Author and UT alumna Terry Shames discussed her recent book at a signing event in Austin Monday evening. Her book, “The Last Death of Jack Harbin,” is the second installment in the Samuel Craddock Mystery series. The event was hosted by MysteryPeople, a mystery bookstore located within Bookpeople.
Scott Montgomery, crime fiction coordinator at BookPeople and founder of MysteryPeople, said that the book will be named MysteryPeople’s “Book of the Month” for February.
The story follows ex-police chief Samuel Craddock as he investigates the murder of a wounded veteran in the fictional town of Jarrett Creek, Texas. “The Last Death” has received a lot of praise since its release on January 7, including reviews from Booklist and Library Journal. The Toronto Star describes the character Samuel Craddock as “the most engaging new sleuth in American crime fiction.”
Shames grew up in Lake Jackson, Texas but now lives in Northern California. She studied English at UT and has a master’s from San Francisco State University. She is “a member of Mystery Writers of America and Sisters in Crime, [and] she serves on the boards of Northern California chapters of both,” according to her website.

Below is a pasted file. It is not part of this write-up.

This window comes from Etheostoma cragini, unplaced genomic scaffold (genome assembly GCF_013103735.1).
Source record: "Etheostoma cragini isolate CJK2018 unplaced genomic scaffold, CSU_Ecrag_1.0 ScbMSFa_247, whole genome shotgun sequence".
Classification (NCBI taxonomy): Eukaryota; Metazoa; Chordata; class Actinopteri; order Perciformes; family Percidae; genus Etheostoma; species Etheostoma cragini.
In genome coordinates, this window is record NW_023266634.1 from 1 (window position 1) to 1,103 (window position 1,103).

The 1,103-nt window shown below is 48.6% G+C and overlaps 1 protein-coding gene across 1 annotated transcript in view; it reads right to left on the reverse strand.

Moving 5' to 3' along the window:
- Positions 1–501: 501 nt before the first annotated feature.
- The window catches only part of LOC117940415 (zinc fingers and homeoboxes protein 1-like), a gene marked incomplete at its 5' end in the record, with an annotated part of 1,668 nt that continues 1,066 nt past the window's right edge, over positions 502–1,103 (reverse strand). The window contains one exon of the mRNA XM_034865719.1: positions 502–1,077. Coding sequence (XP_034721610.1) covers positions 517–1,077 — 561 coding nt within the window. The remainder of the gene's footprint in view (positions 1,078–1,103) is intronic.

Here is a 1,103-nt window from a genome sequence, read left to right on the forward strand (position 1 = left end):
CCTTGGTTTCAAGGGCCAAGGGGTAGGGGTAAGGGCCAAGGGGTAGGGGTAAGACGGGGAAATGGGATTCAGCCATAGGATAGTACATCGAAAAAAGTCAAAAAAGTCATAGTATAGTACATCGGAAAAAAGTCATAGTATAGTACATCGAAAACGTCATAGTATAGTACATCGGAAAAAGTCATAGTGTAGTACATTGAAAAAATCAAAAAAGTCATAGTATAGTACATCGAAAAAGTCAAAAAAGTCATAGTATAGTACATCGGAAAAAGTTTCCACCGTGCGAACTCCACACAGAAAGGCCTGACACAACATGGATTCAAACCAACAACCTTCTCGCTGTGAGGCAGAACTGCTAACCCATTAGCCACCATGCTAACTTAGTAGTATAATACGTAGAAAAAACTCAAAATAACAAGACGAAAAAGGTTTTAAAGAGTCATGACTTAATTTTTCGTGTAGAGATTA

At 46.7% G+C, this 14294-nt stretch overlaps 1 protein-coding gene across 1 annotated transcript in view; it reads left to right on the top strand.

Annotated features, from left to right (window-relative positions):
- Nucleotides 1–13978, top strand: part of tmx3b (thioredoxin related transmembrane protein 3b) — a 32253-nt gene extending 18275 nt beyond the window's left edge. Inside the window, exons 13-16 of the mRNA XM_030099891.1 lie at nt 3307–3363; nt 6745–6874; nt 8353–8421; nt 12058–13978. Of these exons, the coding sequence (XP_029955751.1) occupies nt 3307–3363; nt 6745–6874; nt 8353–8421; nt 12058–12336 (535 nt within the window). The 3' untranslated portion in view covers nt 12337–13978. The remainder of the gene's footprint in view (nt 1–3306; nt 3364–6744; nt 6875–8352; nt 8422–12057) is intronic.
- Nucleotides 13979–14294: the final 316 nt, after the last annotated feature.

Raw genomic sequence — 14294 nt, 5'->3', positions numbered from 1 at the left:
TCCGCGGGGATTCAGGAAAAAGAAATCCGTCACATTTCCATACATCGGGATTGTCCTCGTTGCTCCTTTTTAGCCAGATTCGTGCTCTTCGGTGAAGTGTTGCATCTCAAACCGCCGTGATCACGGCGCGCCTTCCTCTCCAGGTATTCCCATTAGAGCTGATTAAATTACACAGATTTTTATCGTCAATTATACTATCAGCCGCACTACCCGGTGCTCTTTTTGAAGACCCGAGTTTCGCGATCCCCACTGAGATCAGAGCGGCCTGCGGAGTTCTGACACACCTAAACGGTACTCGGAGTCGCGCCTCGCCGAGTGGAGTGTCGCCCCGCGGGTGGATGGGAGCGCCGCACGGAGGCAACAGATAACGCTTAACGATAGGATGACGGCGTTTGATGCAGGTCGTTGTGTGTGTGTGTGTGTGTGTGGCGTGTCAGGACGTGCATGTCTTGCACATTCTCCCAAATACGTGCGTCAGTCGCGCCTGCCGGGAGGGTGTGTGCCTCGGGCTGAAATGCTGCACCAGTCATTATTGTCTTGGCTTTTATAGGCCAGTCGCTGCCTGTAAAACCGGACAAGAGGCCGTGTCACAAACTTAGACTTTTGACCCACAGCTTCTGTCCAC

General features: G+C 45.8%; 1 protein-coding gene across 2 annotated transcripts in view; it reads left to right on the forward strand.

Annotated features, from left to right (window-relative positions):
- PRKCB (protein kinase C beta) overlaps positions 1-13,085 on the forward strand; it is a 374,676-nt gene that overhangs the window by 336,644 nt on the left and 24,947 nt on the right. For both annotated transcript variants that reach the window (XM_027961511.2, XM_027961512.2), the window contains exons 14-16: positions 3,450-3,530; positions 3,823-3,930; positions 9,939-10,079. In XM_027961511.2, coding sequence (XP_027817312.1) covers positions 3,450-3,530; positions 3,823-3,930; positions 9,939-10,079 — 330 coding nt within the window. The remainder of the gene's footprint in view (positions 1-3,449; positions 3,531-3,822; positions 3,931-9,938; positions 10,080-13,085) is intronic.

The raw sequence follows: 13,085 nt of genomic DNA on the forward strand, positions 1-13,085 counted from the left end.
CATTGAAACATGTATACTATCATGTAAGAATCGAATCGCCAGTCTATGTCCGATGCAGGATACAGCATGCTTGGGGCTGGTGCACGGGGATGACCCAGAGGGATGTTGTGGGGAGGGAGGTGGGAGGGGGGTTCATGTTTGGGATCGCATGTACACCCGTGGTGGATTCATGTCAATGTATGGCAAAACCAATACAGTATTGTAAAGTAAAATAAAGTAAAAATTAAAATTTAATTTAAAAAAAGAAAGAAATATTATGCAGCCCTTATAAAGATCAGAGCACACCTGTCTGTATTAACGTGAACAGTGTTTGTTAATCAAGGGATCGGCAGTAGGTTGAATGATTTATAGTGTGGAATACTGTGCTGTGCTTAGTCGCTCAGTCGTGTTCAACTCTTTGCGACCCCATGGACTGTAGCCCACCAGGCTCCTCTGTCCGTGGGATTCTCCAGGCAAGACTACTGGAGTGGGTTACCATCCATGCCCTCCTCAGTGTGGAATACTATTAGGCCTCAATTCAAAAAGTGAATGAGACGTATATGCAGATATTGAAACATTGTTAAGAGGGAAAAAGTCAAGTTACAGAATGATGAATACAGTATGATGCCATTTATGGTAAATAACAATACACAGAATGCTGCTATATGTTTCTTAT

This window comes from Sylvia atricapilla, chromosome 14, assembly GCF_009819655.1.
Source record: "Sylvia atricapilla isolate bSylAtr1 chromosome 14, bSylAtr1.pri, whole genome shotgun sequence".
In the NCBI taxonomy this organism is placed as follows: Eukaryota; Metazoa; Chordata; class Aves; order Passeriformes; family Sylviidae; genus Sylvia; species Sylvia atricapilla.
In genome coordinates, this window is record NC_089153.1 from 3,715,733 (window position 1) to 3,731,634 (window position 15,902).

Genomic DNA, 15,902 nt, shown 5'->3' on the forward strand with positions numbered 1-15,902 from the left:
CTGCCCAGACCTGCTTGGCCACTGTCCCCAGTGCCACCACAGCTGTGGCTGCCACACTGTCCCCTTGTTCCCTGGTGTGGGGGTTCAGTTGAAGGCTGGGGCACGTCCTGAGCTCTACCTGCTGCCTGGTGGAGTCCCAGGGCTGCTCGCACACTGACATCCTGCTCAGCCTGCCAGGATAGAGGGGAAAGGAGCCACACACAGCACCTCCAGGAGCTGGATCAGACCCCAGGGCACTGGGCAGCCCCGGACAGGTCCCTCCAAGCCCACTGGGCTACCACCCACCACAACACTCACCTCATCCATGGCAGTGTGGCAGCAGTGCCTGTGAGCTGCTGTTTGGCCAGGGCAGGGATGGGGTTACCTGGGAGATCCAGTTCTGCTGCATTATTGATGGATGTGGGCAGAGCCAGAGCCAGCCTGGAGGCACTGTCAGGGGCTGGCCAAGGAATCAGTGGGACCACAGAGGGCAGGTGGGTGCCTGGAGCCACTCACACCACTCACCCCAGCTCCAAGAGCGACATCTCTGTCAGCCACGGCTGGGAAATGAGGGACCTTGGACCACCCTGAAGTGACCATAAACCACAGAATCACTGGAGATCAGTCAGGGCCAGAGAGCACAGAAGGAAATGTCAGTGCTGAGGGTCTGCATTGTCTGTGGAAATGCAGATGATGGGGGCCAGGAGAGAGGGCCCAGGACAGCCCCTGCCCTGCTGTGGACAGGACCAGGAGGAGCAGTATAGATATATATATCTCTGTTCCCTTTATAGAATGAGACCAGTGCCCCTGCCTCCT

Shames, who once worked for the CIA, briefly spoke about prominent themes and issues brought up in her book, including guilt.
“Scott [Montgomery] mentioned that he thought there was a lot about guilt in this book. And I think he’s right. We’re all guilty of something and this book is about what people do with their guilt,” Shames said.
But to Shames, the most important issue that her work touches on is the treatment of veterans after they return from war.
“When I was in college, a guy that I knew… went off to the Vietnam War and he came back blinded and missing a leg. And that’s what has happened to this vet in [this book]. And I always remembered that, and I just felt like I needed to write about the plight of veterans in this country, how they’re not valued after they are warriors,” Shames said.
Shames is working on the third book in the series, according to her website, and she is toying with the idea of writing a prequel.
Kathy Waller, a fellow member of Sisters in Crime and attendee of the event, recommended the series.
“She’s using a Texas setting, and she is just pitch perfect in her tone and descriptions,” Waller said, “This woman knows her setting. She knows what she’s talking about.”